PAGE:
Steps:

  1. Including the iostream header file in our code, this will allow us to read from the console and write to the console.
  2. Including the vector header file, it defines the vector container classes.
  3. Including the set header file, it defines the set and multiset container classes.
  4. Including the std namespace, so that we can use the member of std, without calling it again.
  5. Call the main() function inside which the logic of the program is going to be written.
  6. Start of the body of the main() function.
  7. Declaring a vector named vect to store 5 integers (which is to be filled in multiset) and also initialized the five integers.
  8. Declaring a multiset named as mymultiset.
  9. Initializing the multiset by passing the begin() and end() iterators of the vector "vect" to the multiset like mymultiset(vect.begin(),vect.end()).
  10. Beginning of the body of the for loop to traverse the multiset.
  11. Using the loop auto variable "it" to iterate the elements of the mymultiset and print them on the console.
  12. For accessing the elements, use "*it" as iterators are pointers and are pointing to the elements in the mymutiset.
  13. End of the body of the for loop.
  14. End of the body of main() function.

Example 1:

     #include <iostream>
     #include <vector>
     #include <set>
    using namespace std;
 
    int main()
   {
      vector<int> vect{ 1, 2, 3, 4, 5 };
      multiset<int> mymultiset(vect.begin(), vect.end());
      for(auto it=mymultiset.begin(); it != mymultiset.end(); it++) 
                  cout << ' ' << *it; 
    return 0;
    }
    Output:
    1 2 3 4 5

Example 2:

    #include <iostream>
    #include <vector>
    #include <set>
   using namespace std;
 
     int main()
  {
      vector<int>vec;
      vec.push_back(1);
      vec.push_back(8);
      vec.push_back(10);
      vec.push_back(3);
      vec.push_back(6);
      multiset<int> mymultiset(vec.begin(), vec.end());
       for(auto it=mymultiset.begin(); it != mymultiset.end(); it++) 
                 cout << ' ' << *it; 
       return 0;
  }
   Output:
   1 3 6 8 10

5. Initializing from another multiset

1st method: Using basic functions like mutiset.begin() and multiset.end()
Here, we can copy values from existing multiset and pass it to the new multiset class contructor by using begin() and end() iterators of the existing multiset.

Steps:

  1. Including the iostream header file in our code, this will allow us to read from the console and write to the console.
  2. Including the set header file, it defines the set and multiset container classes.
  3. Including the std namespace, so that we can use the member of std, without calling it again.
  4. Call the main() function inside which the logic of the program is going to be written.
  5. Start of the body of the main() function.
  6. Declaring a multiset name as mymultiset1 and insert values to it by using insert() method.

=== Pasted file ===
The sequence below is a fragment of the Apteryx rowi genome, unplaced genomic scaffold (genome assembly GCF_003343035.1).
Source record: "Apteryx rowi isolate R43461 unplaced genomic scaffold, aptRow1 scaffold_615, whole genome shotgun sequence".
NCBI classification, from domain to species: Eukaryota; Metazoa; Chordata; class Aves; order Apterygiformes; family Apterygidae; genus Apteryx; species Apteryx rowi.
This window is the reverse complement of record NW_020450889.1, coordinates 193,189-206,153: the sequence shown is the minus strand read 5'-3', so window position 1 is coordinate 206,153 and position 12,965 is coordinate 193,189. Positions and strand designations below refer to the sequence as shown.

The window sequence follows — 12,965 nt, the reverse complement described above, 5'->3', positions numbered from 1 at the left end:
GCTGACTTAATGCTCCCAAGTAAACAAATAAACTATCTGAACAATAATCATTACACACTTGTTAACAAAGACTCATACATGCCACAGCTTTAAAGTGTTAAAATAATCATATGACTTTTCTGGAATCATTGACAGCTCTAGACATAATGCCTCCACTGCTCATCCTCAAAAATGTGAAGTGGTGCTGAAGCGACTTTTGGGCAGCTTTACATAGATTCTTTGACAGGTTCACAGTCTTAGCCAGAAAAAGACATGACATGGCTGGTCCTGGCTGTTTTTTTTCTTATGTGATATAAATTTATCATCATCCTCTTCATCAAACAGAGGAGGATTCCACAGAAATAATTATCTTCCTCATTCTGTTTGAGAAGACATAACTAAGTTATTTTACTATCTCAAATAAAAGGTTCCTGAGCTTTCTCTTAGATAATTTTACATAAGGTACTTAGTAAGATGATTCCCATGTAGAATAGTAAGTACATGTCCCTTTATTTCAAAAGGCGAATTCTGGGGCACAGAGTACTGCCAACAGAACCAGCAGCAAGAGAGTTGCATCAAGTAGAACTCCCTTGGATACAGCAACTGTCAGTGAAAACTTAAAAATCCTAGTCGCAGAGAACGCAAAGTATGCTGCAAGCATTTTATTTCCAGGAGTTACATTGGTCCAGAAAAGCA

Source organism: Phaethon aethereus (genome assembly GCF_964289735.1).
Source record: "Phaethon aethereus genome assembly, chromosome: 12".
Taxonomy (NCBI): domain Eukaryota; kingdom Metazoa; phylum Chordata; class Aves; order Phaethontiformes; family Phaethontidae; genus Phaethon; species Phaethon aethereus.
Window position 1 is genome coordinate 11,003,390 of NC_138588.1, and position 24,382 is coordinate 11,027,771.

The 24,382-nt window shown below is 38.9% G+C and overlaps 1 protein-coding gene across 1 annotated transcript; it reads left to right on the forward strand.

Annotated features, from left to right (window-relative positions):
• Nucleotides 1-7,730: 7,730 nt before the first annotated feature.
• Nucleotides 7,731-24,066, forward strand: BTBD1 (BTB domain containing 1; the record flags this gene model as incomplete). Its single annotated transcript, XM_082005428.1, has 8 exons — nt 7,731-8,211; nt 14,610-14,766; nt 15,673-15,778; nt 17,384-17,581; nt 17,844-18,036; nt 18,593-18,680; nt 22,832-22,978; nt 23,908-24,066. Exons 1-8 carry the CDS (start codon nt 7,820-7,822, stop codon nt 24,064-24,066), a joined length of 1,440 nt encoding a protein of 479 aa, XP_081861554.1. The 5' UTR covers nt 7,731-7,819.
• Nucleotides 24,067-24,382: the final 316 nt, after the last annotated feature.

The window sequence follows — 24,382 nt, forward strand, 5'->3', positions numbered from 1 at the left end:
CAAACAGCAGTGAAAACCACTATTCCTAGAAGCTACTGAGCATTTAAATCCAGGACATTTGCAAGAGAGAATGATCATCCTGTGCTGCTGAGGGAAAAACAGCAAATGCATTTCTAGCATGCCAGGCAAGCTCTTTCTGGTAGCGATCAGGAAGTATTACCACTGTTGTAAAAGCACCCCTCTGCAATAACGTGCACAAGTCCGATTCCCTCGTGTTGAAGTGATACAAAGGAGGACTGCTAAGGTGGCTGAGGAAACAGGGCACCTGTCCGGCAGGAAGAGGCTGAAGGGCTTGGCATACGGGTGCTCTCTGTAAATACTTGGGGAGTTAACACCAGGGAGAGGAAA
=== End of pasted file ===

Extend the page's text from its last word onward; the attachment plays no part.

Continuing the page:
7. Declare another multiset named as mymultiset2.
  8. Initializing the mymutiset2 by using begin() and end() iterators of the mymultiset1 like mymultiset2(mymultiset1.begin(), mymultiset1.end()).
  9. Beginning of the body of the for loop to traverse the mymultiset2.
  10. Using the loop variable "it" to iterate the values of the mymultiset2 and print them on the console.
  11. End of the body of the for loop.
  12. End of the body of main() function.
       #include <iostream>
       #include <set>
       using namespace std;
 
        int main()
        {
          multiset<int> mymultiset1{ 1, 2, 3, 4, 5 };
          multiset<int> mymultiset2(mymultiset1.begin(), mymultiset1.end());
          for(auto it=mymultiset2.begin(); it != mymultiset2.end(); it++) 
                         cout << ' ' << *it; 
         return 0;
         }
      Output:
      1 2 3 4 5

2nd method: Using assignment operator
Here, we are simply initializing a multiset by inserting values one by one and then copying its values to another multiset class using assignment operator (=).

Steps:

  1. Including the iostream header file in our code, this will allow us to read from the console and write to the console.
  2. Including the set header file, it defines the set and multiset container classes.
  3. Including the std namespace, so that we can use the member of std, without calling it again.
  4. Call the main() function, inside which the logic of the program is going to be written.
  5. Start of the body of the main() function.
  6. Declaring a multiset named as mymultiset1 and initialize values one by one by insert() method.
  7. Declaring another multiset named as mymultiset2.
  8. Using an assignment operator(=), we copy the the values of mymultiset1 to the mymultiset2.
  9. Beginning of the body of the for loop to traverse the mymultiset2.
  10. Using the loop variable "it" to iterate the values of the mymultiset2 and print them on the console.
  11. End of the body of main() function.
     #include <iostream>
     #include <set>
     using namespace std;
 
     int main()
    {
        multiset<int> mymultiset1;
        mymultiset.insert(1);
        mymultiset.insert(2);
        mymultiset.insert(3);
        mymultiset.insert(4);
        mymultiset.insert(5);
        multiset<int> mymultiset2;
        mymultiset2 = mymultiset1;
        for(auto it=mymultiset2.begin(); it != mymultiset2.end(); it++) 
                      cout << ' ' << *it; 
      return 0;
     }
   Output:
   1 2 3 4 5

6. Initializing in descending order

We can simply initialize values in the multiset in descending order.

Steps:

  1. Including the iostream header file in our code, this will allow us to read from the console and write to the console.
  2. Including the set header file, it defines the set and multiset container classes.
  3. Including the std namespace, so that we can use the member of std, without calling it again.
  4. Call the main() function inside which the logic of the program is going to be written.
  5. Start of the body of the main() function.
  6. Declaring a multiset named as mymultiset and adding "greater int" in the data type.
  7. Initializing the multiset using insert() method like mymultiset.insert(1).
  8. Beginning of the body of the for loop to traverse the mymultiset.
  9. Using the loop variable "it" to iterate the values of the mymultiset and print them on the console.
  10. End of the body of main() function.
    #include<iostream>
    #include<set>
    using namespace std;  
    
    int main() 
      { 
          multiset< int, greater<int> > mymultiset;
          mymultiset.insert(8);
          mymultiset.insert(1);
          mymultiset.insert(3);
          mymultiset.insert(2);
          mymultiset.insert(5);
         
           for(auto it=mymultiset.begin(); it != mymultiset.end(); it++)
                        cout << ' ' << *it; 
                 
           return 0; 
        } 
    Output:
     8 5 3 2 1

With this article at OpenGenus, you must have the complete idea of different ways to initialize a Multiset in C++.

Initialization of Multiset in C++
Share this